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Magnetic resonance imaging platform for probing fat microstructure

Periodic Reporting for period 3 - ProFatMRI (Magnetic resonance imaging platform for probing fat microstructure)

Reporting period: 2019-04-01 to 2020-09-30

Metabolic syndrome and osteoporosis are the two metabolic diseases with the highest and most rapidly growing prevalence. Both the metabolic syndrome and osteoporosis are being transformed into a major global health concern with severe socioeconomic impact. The clinical management of the patients with the two metabolic diseases faces different but severe challenges. On the one hand, metabolic syndrome can be diagnosed with established biomarkers, but the selection of optimal prevention strategies for each individual patient is still problematic. For example, it is unclear why certain lifestyle interventions work in some obese subjects and fail in others. On the other hand, osteoporosis can be treated using known medication, but its current early diagnosis remains insufficient. Specifically, the traditional diagnostic biomarker for osteoporosis, the bone mineral density (BMD), has a compromised precision on predicting fractures. The two metabolic diseases have been linked through the role of fat. Fat is central to their incidence and progression, and the probing of fat cellular properties can provide groundbreaking solutions for overcoming the existing challenges in the diseases early diagnosis and prevention.
In metabolic syndrome, there is evidence supporting a role of brown fat in preventing the disease. Fat can be white or brown. White fat stores excess energy, whereas brown fat converts energy into heat. Excessive white fat in different depots is a characteristic of obesity and insulin resistance. Recent studies on human subjects have shown that brown fat prevalence negatively correlates with BMI and visceral fat volume and that brown fat metabolic activity is lower in diabetics. Therefore, there is evidence supporting a role of brown fat in preventing metabolic syndrome. However, there is no established non-invasive tool to reliably measure brown fat. Brown fat has distinctly different microstructure than white fat: brown fat cells are smaller and enclose more mitochondria than white fat cells.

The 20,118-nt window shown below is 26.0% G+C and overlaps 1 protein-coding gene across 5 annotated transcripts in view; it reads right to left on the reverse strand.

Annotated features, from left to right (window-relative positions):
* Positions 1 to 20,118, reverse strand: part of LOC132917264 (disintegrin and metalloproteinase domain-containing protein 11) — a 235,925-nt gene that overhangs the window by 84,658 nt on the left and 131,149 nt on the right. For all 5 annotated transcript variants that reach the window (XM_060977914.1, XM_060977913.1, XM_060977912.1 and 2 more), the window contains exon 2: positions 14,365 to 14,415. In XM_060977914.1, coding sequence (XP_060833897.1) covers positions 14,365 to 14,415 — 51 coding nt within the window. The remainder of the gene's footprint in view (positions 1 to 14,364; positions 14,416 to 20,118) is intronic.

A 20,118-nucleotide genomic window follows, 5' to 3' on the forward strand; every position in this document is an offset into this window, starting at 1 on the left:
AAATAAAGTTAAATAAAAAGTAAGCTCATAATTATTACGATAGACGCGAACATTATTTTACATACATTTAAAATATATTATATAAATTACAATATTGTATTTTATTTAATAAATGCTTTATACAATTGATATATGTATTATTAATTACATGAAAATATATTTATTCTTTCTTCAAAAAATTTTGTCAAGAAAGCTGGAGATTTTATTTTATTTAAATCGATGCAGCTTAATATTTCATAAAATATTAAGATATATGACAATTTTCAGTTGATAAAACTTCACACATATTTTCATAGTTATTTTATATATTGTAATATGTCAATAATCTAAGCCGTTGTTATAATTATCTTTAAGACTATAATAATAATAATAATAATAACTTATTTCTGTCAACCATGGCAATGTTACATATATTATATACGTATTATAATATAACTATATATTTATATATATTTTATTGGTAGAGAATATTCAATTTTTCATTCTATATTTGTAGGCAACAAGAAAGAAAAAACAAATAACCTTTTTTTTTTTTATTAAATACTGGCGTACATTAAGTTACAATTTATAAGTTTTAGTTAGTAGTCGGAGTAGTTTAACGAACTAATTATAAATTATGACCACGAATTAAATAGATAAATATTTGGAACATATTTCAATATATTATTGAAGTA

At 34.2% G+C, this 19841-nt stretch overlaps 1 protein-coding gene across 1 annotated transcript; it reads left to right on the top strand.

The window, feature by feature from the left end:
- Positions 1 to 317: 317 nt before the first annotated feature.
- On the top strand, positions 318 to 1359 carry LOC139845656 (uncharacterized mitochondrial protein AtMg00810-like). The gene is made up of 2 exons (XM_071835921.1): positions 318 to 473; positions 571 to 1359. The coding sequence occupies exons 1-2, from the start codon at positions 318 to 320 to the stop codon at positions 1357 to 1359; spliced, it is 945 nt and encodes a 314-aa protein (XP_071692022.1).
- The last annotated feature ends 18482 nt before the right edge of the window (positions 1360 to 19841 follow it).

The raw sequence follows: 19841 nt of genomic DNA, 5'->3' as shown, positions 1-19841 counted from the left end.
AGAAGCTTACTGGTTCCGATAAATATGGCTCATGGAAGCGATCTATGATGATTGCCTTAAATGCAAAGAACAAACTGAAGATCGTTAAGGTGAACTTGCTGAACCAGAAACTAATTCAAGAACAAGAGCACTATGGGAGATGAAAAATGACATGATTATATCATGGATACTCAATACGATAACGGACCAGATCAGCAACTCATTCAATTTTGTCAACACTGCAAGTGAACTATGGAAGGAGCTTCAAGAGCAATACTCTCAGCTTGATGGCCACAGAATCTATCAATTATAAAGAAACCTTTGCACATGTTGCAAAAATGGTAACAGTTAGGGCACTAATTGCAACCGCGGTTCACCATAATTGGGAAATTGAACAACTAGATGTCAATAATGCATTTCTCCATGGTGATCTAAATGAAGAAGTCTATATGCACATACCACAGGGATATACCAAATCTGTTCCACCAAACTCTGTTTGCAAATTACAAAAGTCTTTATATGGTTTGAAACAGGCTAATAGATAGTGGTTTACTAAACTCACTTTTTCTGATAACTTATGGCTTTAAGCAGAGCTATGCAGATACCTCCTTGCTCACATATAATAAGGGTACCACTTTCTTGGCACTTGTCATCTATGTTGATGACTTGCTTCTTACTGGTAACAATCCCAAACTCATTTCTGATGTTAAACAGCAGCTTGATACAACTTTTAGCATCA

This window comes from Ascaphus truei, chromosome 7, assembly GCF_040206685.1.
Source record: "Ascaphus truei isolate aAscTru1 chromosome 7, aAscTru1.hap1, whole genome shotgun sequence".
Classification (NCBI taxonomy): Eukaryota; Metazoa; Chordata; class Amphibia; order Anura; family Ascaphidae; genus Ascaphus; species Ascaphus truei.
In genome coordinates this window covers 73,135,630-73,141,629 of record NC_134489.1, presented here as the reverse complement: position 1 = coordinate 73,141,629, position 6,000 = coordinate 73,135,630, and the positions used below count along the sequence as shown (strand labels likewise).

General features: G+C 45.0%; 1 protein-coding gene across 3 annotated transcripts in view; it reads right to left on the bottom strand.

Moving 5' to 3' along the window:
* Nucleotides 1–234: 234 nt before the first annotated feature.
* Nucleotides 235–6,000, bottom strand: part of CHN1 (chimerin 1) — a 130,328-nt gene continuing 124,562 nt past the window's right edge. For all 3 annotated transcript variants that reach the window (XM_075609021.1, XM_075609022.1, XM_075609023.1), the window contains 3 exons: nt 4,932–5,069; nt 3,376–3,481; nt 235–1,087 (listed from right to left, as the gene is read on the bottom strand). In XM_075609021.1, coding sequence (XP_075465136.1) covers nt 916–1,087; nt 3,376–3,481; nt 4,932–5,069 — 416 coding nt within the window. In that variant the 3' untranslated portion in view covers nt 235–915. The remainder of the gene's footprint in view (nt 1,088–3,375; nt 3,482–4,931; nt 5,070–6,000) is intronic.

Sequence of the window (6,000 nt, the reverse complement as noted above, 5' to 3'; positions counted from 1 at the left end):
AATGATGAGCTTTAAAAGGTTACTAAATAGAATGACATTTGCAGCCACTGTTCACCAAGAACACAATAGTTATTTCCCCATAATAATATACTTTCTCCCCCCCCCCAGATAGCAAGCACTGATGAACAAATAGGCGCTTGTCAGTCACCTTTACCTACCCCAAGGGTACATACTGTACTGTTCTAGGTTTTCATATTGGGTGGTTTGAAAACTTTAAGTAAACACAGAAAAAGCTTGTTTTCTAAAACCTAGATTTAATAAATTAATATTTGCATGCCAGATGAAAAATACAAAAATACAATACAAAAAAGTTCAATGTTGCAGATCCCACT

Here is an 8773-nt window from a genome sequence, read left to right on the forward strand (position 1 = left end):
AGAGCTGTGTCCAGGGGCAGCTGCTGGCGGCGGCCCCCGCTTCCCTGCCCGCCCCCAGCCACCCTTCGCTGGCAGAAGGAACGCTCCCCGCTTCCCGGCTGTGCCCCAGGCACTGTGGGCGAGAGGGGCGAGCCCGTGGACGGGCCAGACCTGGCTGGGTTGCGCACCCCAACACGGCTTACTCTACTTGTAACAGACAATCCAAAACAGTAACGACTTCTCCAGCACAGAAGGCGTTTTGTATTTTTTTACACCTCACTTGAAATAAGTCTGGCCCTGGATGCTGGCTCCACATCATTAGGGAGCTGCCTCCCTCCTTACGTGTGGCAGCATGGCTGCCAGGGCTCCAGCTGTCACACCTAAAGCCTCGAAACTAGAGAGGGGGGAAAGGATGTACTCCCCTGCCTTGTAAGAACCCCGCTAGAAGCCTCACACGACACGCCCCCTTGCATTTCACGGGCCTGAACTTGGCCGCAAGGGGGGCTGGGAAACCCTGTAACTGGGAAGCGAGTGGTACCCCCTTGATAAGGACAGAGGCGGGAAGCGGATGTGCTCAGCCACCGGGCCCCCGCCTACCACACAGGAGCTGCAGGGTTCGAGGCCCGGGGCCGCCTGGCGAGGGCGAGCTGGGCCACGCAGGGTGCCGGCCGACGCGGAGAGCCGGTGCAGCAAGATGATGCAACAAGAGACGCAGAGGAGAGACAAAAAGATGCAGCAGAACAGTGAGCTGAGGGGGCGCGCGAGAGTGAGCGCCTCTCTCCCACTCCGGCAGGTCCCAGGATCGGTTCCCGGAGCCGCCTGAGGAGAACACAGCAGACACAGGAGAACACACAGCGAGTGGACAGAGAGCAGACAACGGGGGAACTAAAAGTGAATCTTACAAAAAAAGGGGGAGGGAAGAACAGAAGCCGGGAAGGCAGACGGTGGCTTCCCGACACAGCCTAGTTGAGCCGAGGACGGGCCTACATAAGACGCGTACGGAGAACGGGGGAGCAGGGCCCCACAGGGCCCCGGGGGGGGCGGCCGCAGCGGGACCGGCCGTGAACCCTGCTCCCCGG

In osteoporosis, there is evidence supporting a role of marrow fat, in combination with bone mineral density, for monitoring fracture risk. Bone marrow includes both fat and hematopoietic red blood cells and it is not considered any more as a simple filler of the bone cavities. Multiple previous works have shown a negative association between marrow fat content and BMD. It was also recently reported that higher marrow fat content is associated with prevalent vertebral fracture, even after adjustment for BMD. There is therefore evidence supporting a role of bone marrow fat, in combination with BMD, in monitoring fracture risk. Bone marrow fat microstructure is affected by both fat cell-specific microstructure (fat cell size and number) and microenvironment (mineral density). However, there is no non-invasive biomarker to measure marrow fat cellular changes in osteoporosis.
Magnetic resonance imaging (MRI) is the ideal modality for non-invasively measuring fat throughout the body. MRI can also provide unique surrogate biomarkers of tissue microstructure, relying on diffusion and magnetic susceptibility effects. In order to differentiate brown from white fat and characterize the relationship between bone mineral and marrow fat cells, the employed MR methodology needs a technical breakthrough, shifting from the state-of-the-art water-centered paradigm to a fat-centered microstructural MRI paradigm. Namely, methods need to be developed focusing entirely on the protons of the fat molecules. ProFatMRI describes an innovative research program that aims to develop and ex vivo validate diffusion and susceptibility MRI biomarkers of fat microstructure, and in vivo apply them at clinical MRI systems.
The resulting technologies will provide novel ways for selecting optimal individualized prevention strategies in metabolic syndrome and for achieving reliable risk fracture prediction in osteoporosis.
Since the beginning of the project, we have been primarily developing and ex vivo validating diffusion and susceptibility MRI biomarkers of fat microstructure. We have already started translating the developed methodologies for in vivo applications at clinical MRI systems.

Aim A: Fat-specific diffusion MRI